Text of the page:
Flavorwire’s Jason Diamond has compiled a list of fifty books that defined the past five years of literature.
From the universally acclaimed (Wolf Hall) to the controversial (what purpose did i serve in your life), from the literary heavyweights (Tenth of December) to the pop-culture juggernauts (The Hunger Games), these books “show what is great about literature here and now.”
We’re psyched to see that the list includes Wild by our Dear Sugar columnist Cheryl Strayed, Ayiti by our essays editor Roxane Gay, When the Only Light is Fire by Rumpus pal Saeed Jones, and a host of other books by Rumpus interviewees, book-club authors, and friends....more
The silver lining of the publishing industry’s turmoil is that independent small presses are increasingly able to bring readers unique and fascinating books.
Flavorwire’s Jason Diamond has collected twenty-five of the presses doing the risky but essential work bigger publishers are often too afraid to do....more
In “honor” of David Gilmour’s comments to a Hazlitt interviewer about how he refused to teach books by female authors, Rumpus contributor Michelle Dean rounded up some other literary men’s contributions to the field of misogyny.
From Hemingway blaming all men’s problems on women’s diseased brains to T....more
In a post titled “The New Golden Age of Online Book Clubs,” Flavorwire shouts out the Rumpus Book Club as one of many sites using new technology to recreate the age-old pleasure of talking about books.
(For an example of the joys of our book club, see today’s chat with Matthew Specktor, whose novel American Dream Machine book club subscribers got to read before it came out in bookstores.)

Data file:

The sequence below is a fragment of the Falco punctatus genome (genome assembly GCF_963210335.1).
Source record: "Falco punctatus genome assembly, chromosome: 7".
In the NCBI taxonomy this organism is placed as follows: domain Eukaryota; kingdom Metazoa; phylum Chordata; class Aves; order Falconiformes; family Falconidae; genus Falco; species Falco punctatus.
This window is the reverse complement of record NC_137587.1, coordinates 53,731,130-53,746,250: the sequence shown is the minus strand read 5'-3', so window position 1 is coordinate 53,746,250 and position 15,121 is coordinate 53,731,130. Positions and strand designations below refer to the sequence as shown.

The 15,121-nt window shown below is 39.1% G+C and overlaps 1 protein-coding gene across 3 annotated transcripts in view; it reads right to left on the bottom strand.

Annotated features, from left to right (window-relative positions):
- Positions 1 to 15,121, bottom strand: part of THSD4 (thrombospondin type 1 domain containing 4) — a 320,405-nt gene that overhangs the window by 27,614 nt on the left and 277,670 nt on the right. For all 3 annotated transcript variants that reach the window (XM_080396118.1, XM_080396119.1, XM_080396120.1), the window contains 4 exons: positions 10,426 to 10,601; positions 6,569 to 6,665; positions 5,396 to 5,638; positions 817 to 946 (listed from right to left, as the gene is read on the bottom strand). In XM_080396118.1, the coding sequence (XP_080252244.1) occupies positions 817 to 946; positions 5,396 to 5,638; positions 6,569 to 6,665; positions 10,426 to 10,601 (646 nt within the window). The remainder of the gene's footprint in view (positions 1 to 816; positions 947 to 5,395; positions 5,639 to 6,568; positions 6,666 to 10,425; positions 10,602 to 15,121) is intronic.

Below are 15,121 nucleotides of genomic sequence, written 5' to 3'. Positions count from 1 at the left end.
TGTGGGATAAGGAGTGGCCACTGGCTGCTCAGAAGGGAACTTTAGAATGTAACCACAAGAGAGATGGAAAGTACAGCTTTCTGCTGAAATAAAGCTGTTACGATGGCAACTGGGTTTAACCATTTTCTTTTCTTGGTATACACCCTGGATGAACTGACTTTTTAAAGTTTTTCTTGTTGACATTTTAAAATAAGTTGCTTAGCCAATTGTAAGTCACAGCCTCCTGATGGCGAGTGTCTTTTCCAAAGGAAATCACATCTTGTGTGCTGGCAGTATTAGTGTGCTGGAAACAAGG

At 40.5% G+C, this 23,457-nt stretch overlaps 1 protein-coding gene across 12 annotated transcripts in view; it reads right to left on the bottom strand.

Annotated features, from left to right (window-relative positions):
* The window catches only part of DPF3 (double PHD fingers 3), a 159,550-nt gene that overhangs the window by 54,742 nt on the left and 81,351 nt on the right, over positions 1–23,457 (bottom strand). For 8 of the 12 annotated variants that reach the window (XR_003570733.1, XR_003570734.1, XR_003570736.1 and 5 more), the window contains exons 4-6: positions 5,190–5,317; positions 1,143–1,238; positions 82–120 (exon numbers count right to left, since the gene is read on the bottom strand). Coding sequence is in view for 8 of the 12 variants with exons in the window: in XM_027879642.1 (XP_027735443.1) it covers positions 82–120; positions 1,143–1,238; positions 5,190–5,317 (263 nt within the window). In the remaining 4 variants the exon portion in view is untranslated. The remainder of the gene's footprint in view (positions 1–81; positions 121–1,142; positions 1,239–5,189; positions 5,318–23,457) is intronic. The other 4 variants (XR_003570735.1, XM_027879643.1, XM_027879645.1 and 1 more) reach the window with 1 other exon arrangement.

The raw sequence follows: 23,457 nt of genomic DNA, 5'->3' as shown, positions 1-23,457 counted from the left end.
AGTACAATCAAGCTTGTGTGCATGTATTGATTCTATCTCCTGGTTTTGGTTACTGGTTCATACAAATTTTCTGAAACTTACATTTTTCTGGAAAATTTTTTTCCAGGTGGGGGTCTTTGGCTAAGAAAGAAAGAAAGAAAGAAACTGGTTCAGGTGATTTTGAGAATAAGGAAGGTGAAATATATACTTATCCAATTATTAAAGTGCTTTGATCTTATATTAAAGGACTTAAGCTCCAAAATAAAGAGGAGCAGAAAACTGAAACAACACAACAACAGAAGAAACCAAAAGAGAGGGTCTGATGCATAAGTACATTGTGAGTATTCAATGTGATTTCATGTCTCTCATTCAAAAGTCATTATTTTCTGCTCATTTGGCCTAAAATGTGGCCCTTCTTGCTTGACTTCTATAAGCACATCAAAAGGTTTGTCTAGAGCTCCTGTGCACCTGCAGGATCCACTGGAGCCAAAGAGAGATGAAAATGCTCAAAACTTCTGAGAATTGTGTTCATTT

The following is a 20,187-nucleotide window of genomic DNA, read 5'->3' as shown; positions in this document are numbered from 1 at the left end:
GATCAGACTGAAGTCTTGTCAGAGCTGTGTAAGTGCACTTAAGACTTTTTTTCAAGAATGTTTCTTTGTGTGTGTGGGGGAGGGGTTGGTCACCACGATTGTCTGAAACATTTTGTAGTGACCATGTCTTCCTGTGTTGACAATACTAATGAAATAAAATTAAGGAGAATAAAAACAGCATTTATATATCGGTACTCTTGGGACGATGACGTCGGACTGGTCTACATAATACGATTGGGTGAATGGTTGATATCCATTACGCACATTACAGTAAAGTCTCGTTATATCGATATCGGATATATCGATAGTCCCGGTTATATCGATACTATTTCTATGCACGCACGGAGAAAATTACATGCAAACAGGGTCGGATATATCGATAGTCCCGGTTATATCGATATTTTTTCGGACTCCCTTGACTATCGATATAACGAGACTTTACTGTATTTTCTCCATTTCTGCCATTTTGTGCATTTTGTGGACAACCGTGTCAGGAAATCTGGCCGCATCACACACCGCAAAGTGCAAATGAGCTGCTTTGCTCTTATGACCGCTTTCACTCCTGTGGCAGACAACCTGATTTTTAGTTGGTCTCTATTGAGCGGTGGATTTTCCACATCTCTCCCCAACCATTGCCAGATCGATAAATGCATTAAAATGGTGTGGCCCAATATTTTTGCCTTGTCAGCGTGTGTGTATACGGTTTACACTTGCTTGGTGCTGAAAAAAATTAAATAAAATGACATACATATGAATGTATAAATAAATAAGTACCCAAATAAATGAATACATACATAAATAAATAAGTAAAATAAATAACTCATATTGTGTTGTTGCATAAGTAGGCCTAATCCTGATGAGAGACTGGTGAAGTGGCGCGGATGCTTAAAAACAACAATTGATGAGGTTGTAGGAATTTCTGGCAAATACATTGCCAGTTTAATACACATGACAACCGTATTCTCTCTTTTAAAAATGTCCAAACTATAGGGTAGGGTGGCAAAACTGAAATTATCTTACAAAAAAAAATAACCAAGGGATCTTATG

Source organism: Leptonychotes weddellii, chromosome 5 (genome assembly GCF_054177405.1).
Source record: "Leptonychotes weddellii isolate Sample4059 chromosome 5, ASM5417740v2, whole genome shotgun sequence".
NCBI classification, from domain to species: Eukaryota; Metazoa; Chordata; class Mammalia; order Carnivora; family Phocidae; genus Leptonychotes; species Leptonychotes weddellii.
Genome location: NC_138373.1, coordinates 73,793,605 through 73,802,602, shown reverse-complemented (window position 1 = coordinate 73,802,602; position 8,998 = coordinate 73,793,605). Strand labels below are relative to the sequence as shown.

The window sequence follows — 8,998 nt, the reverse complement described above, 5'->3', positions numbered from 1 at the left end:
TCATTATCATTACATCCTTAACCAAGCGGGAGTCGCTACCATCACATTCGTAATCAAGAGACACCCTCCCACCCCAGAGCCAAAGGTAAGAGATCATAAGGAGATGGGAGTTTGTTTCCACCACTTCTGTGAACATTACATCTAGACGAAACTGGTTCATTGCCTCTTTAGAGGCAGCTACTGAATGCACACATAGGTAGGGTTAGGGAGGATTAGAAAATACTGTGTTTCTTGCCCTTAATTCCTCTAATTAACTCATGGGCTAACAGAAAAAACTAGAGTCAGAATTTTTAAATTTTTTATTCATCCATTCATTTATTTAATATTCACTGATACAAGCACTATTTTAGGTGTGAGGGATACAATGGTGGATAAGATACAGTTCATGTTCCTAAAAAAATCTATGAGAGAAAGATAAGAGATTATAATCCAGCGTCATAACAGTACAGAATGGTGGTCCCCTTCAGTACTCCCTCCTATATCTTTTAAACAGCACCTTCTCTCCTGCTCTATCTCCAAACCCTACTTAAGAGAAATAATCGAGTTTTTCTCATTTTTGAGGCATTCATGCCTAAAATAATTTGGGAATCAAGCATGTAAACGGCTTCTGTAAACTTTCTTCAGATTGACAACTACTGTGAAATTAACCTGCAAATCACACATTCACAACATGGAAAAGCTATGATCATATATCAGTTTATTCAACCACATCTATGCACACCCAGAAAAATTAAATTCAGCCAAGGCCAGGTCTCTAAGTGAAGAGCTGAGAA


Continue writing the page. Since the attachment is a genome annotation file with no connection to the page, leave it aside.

Thanks, Flavorwire, we love you back!...more
The Paris Review just celebrated its sixtieth birthday—and not a gray hair in sight!
But many game-changing, sterling-quality literary magazines didn’t make it to that ripe old(ish) age.
At Flavorwire, Jason Diamond rounds up some of the Paris Review‘s most promising peers and their untimely deaths....more
Brian is a mainstay at The Rumpus. He’s our poetry editor and he runs our book clubs. If you participate in any of our book club chats, you’ve e-met Brian; if not, you can e-meet him on Twitter. He’s also a poet in his own right....more
We’re psyched to see we made it onto Flavorwire’s list of 25 Best Websites for Literature Lovers, especially because we were labeled “the best of the West”! Labels are always better when they rhyme.
Congrats to all the other folks on the list, many of whom we work with often and all of whom we adore....more
In this week’s New Yorker, TV critic Emily Nussbaum grapples with the cultural legacy of Sex and the City:
High-feminine instead of fetishistically masculine, glittery rather than gritty, and daring in its conception of character, “Sex and the City” was a brilliant and, in certain ways, radical show.
If you like your detectives hardboiled and your femmes fatale, you’ll dig Flavorwire’s list of ten essential neo-noir authors.
From Dennis Lehane (author of Shutter Island and Mystic River) to Lindsay Hunter (the heir apparent to Mary Gaitskill’s throne), these writers incorporate elements of mystery and horror without letting the strictures of genre limit them....more
The disparity of women writers in the publishing world has been an increasingly hot topic of late.
Flavorwire has compiled a list entitled “10 Women Who Should be Writing for ‘Harper’s,” and we’re excited that three of the women are our own essays editor Roxane Gay, Dear Sugar’s Cheryl Strayed, and Funny Women editor Elissa Bassist!...more
We reached out to several of the worst offenders to ask where they thought they had gone wrong…but got very little in the way of responses. So we decided, instead, to reach out to the editors of the publications that actually had managed to show a relatively gender-equitable byline distribution in 2012.
Flavorwire has a collection of photos of authors frolicking in frozen weather.
Neil Gaiman’s dog has a weird leash, while Hemingway looks just jaunty as hell....more